Yogis all over the globe have their version of a perfect post-practice snack. That can range anywhere from a protein bar to a green smoothie to some fruits or veggies, or anything in between. But what post-practice bite lends itself to nourish the mind, body and soul after a healing yoga session? They can look to the power of plant-based protein.
Historically, the lifestyle and eating habits of a yogi lean towards veganism or vegetarianism. While there is no right or wrong way to eat, a plant-based diet and lifestyle provide impressive energy and align with many holistic values of different yoga practices. Experts such as Luke Coutinho agree that for an energizing after-class snack, plant-based protein is the way to go.
“Yoga usually prescribes a plant-based diet. A wholesome diet — filled with whole grains, vegetables, fruits, nuts, seeds and a good source of protein — works well with yoga,” says Coutinho. “It’s not just the exercise or the asana part of yoga, but also the mental part when you’re meditating. Any food that can be easily digested quickly allows you to get into a meditative state much quicker and easier.”
Luke Coutinho, a holistic lifestyle coach in the field of integrative medicine and founder of Luke Coutinho Holistic Healing Systems Pvt Ltd., takes a unique approach to prevention and healing through holistic mental, physical and emotional healing, with an emphasis on pillars of balanced nutrition, adequate exercise, quality sleep and emotional detox.
“I recognized there was a gap in the system. People had the best doctors, the best nutritionists, yoga experts, everything, but yet people were getting sicker and sicker,” says Coutinho. “The gap is that people don’t change their lifestyle and they don’t respect bio-individuality; we’re all different people, and what works for me may not work for someone else.”
Coutinho’s extensive background in holistic practices, including yoga and meditation, bring him an abundance of experience when it comes to the perfect post-practice meal or snack.
“We’ve been studying pistachios over the last couple of months,” says Coutinho. “When you adopt a plant-based diet, you have to make sure that you have the right amount of protein since you’re not going to get it through meat. That’s when you start using more green leafy vegetables, more lentils, more legumes, more nuts and seeds. We’ve started putting a lot of pistachios in our yogic diets because a small handful of them can give you a lot more protein than the other nuts, especially for people who are calorie-conscious.”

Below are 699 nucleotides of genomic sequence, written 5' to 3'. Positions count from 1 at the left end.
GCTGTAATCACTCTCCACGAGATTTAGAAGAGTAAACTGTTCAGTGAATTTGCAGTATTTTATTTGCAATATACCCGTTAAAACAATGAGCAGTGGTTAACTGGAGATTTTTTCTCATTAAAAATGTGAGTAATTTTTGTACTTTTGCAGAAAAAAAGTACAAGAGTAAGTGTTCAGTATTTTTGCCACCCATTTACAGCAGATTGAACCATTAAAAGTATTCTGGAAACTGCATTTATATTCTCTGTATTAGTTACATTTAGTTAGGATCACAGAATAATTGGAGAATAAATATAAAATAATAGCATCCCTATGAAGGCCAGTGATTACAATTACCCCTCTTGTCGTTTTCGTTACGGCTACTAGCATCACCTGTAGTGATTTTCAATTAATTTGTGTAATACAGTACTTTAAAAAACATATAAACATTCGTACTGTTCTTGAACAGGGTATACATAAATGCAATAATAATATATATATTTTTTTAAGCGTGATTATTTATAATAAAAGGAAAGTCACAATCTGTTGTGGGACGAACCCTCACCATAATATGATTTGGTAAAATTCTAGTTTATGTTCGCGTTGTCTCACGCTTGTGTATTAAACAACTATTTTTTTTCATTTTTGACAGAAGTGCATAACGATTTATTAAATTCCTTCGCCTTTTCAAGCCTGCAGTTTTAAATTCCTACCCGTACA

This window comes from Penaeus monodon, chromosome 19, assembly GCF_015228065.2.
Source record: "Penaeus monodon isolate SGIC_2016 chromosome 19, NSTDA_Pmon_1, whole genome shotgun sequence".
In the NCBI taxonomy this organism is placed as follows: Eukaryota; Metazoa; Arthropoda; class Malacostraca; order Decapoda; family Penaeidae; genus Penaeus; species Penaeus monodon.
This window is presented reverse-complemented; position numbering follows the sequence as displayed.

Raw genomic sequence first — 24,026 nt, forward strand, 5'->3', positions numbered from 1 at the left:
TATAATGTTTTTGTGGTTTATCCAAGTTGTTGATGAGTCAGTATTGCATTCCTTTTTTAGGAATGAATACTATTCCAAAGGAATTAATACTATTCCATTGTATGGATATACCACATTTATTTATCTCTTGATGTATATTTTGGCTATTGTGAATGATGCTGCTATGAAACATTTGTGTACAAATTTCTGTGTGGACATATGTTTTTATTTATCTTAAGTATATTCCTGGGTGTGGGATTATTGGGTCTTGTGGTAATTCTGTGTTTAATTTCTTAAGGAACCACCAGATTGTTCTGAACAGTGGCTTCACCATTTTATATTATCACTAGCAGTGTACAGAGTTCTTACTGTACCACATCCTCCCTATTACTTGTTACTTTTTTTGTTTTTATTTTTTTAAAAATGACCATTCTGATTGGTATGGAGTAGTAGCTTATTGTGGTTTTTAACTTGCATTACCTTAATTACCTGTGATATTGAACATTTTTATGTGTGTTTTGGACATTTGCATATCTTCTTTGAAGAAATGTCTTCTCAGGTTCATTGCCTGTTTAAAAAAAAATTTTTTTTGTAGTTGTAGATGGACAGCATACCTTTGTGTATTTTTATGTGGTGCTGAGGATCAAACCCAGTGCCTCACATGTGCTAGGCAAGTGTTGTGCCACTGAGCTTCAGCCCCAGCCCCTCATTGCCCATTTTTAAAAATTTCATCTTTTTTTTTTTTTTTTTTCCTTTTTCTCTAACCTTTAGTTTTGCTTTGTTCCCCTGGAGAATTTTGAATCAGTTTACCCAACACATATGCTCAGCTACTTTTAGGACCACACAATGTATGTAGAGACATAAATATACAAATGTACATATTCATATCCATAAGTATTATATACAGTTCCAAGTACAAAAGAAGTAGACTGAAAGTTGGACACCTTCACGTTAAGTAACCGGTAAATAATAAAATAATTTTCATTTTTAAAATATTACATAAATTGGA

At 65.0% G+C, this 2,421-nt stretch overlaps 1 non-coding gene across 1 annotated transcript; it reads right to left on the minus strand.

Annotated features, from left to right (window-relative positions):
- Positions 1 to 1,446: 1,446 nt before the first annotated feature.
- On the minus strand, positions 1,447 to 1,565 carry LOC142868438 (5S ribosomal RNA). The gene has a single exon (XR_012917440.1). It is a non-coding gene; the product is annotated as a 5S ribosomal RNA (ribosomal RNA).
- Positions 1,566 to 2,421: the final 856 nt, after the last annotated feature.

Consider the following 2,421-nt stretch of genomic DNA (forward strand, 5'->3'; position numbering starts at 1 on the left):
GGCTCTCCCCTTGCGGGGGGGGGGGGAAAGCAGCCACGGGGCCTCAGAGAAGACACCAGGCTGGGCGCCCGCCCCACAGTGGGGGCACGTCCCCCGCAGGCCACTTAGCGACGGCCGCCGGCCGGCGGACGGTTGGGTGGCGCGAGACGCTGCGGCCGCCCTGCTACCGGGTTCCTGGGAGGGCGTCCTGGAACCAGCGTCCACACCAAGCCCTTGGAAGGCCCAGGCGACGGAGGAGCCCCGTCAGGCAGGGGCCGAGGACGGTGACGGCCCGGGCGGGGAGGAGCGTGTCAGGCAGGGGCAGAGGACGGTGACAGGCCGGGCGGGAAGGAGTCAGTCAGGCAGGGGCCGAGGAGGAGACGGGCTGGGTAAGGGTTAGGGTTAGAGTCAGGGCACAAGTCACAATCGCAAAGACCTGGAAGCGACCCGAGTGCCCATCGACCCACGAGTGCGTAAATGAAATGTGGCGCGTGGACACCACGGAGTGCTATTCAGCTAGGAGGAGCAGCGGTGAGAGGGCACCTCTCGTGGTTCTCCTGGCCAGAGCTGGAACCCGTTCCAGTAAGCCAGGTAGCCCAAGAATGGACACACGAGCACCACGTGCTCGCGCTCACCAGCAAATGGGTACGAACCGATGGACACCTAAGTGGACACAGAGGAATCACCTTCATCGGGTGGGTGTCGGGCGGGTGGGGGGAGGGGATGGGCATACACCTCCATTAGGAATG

Pistachios, along with other plant-based protein sources, add to a healthy, tasty and colorful diet for yogis, athletes or anyone looking to be more conscious of the fuel they are feeding their body. Mixing and matching different plant-based nutrients to enhance your diet not only leaves you feeling better mentally, but matches the energy you put into your practice; this is the power of plant-based protein.
“We advise that mix and match with pistachios because there are some nutrients and almonds which can also be helpful for you,” says Coutinho. “So, if I’m doing a salad, for example, how many different colored vegetables can I get? How can I add more protein and more color to it by adding almonds, pistachios, raisins or cranberries, and make it tasty and not so boring?”
We can align ourselves with our practice in many ways, be that through meditation, activity or in this case diet. It all goes to serve the idea of our practice as a lifestyle, and through a plant-based post-practice snack, you can fuel yourself and leave your mind, body and soul feeling satisfied.
“It’s not just about the exercise we do when we practice yoga. It’s the way we eat and the way we ultimately embrace yoga as a way of living,” says Coutinho.
Photo courtesy of Backbone Media.
Olivia Lyda is a former editorial intern for Spoke+Blossom
and YOGA + Life
magazines. She is a recent graduate and studied communications, journalism and writing at the University of Colorado Boulder. Olivia is passionate about the Colorado lifestyle and works to convey this in her studies and publications.